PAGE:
NEXT: Blue Christmas
Kevin and Kate won’t be the only ones missing Christmas Eve festivities at Randall’s house. It turns out William has even more secrets than we were led to believe, and one of them shows up at his group meeting. It’s Jessie (played by the always captivating Denis O’Hare, American Horror Story). William’s cat wasn’t the only companion he left behind when he decided to move in with Randall: He and Jessie were in a relationship at the time — one he abandoned unceremoniously. (Apparently even senior citizens ghost people!)
“I shouldn’t have run off,” William admits to Jessie.
“Why did you?” he asks.
“I wanted to spare you,” William replies. Of course, Jessie does not find this an adequate explanation, but given William’s declining health, he’s willing to forgive and forget.
“William Hill, I loved you and you left me,” Jessie says. “Now I’d like to spend whatever time you have remaining together.”
So, William calls to tell Randall he’ll be late. Randall receives the message while at the company Christmas party awaiting his bonus, and where we also learn he’s bought a boat from a coworker. (Apparently, Randall indulges in retail therapy just like the rest of us.) Beth insists he un-buy the boat, so William hunts down coworker Andy (Westworld’s Jimmi Simpson) to renege on the deal. But on the balcony, he stumbles upon a tableau he wasn’t expecting. Andy has removed his watch and wedding ring and is peering over the ledge. Randall quickly sizes up the situation and tries to talk his colleague down. Andy’s wife has filed for divorce, and coupled with several bad business deals, he’s come to the decision he’s better off dead than alive. (Definite shades of It’s a Wonderful Life here.) Randall appeals to Andy over the daughter he’ll leave behind.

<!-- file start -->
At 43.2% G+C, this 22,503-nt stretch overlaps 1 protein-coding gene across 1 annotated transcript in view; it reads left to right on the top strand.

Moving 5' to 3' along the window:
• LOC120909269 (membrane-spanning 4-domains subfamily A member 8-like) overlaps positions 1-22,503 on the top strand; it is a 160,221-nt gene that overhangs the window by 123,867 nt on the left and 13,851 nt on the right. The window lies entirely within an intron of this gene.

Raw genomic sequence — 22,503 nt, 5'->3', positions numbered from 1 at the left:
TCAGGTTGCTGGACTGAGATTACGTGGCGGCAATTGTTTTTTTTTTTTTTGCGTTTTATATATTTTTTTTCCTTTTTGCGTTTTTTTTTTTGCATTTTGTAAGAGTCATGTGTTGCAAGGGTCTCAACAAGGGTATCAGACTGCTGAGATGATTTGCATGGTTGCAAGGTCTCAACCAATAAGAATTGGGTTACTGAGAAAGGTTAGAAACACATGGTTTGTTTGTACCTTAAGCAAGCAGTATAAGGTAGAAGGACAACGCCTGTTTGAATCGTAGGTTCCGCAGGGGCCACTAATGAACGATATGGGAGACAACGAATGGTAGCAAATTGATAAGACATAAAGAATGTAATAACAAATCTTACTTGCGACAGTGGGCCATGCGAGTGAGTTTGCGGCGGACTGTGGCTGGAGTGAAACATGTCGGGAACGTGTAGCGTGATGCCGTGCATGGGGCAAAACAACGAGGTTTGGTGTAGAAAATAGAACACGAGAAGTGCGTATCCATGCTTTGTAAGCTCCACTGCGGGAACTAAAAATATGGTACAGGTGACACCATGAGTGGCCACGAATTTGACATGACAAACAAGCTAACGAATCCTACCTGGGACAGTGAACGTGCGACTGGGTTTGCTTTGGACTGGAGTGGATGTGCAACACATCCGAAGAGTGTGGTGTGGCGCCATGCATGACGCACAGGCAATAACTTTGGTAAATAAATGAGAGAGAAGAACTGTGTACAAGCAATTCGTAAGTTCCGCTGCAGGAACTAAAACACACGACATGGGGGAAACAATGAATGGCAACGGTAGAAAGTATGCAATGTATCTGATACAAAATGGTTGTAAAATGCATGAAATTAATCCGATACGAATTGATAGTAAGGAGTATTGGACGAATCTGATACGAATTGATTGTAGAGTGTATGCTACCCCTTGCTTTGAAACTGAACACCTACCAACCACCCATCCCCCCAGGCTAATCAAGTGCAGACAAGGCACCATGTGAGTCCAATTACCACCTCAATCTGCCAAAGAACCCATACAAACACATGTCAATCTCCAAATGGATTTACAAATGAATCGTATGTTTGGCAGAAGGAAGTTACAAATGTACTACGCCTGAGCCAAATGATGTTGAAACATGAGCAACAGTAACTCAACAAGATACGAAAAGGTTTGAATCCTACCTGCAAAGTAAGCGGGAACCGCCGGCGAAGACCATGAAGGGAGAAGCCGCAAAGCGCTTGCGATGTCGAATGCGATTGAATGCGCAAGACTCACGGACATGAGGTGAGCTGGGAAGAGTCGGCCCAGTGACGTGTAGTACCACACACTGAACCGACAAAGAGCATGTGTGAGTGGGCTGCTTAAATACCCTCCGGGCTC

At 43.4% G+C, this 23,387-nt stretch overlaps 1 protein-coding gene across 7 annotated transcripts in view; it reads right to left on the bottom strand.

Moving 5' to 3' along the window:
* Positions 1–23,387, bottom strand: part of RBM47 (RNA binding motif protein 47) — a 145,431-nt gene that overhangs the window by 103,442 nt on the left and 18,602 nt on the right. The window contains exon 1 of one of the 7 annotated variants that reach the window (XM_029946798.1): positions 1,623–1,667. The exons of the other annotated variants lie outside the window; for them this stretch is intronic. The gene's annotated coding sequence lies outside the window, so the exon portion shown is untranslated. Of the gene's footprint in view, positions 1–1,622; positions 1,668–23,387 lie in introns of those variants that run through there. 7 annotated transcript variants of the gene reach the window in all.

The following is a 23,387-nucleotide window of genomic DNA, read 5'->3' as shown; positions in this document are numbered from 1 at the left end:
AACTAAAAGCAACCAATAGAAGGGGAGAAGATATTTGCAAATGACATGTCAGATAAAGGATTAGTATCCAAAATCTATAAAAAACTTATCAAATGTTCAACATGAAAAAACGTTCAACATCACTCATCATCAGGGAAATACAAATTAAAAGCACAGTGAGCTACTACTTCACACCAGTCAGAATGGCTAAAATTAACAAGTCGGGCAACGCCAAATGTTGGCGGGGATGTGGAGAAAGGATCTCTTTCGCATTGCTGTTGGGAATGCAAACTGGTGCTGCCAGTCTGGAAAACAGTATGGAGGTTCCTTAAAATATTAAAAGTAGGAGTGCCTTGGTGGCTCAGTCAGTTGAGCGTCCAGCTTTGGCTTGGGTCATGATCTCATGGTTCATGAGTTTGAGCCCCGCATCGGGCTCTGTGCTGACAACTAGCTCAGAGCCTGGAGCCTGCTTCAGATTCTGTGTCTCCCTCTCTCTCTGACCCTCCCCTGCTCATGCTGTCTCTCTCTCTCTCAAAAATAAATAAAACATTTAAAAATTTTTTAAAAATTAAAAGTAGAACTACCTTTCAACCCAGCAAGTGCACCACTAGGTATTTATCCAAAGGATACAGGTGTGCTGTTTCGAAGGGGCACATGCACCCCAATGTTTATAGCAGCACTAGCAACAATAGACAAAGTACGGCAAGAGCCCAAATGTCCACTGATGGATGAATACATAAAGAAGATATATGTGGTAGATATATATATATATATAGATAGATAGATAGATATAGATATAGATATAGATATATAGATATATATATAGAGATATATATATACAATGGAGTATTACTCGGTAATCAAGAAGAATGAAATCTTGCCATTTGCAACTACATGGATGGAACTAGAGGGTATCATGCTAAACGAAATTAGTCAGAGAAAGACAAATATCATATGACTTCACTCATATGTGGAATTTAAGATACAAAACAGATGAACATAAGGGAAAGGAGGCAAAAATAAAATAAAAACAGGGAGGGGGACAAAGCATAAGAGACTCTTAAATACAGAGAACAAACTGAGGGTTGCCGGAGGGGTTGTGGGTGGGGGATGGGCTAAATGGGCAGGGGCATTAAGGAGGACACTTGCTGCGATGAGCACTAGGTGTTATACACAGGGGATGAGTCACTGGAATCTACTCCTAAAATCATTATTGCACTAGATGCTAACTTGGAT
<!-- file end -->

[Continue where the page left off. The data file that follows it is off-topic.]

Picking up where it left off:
“It is your job, as her father, to stay here until she’s ready,” Randall says. “Chloe will forgive you. I know she will.”
Randall seems to be getting through to Andy, but then Beth appears on the balcony — with Randall distracted, Andy suddenly disappears. Thankfully, he hasn’t gone over the ledge, just back to the party. Randall is clearly shaken up by the ordeal, and when Beth asks what he was doing out there, Randall’s response is one you could have predicted: “Because nothing bad happens on Christmas Eve.”
Instead of arriving home to an empty house as they had expected, Randall and Beth welcome each family member one by one. In fact, everyone ends up coming over, including Toby! He’s flown across the country — in a middle seat, no less — to win Kate back. He says he can live without pizza and brownie sundaes, but he can’t live without her. (Bold words, indeed. I’m not sure I could say that about any man I’ve ever dated!) Kate quickly concedes and takes him upstairs for a little exercise (wink).
William returns to Randall’s with Jessie in tow, which confuses Randall until his eldest clarifies things for him: “Dad, Grandpa is gay. Or at least bi.”
It’s then we flash back to the ‘80s and Dr. K being wheeled into surgery. He awakens hours later: “Well, I’ll be damned,” he says realizing he’s still alive. This won’t be Dr. K’s last Christmas, after all.
But it could be Toby’s. In the present, as he helps to clean up, Toby collapses into the coffee table. He’s rushed to the hospital where doctors try to revive him…
And that, dear This Is Us watchers, is where we leave you until January. Happy holidays?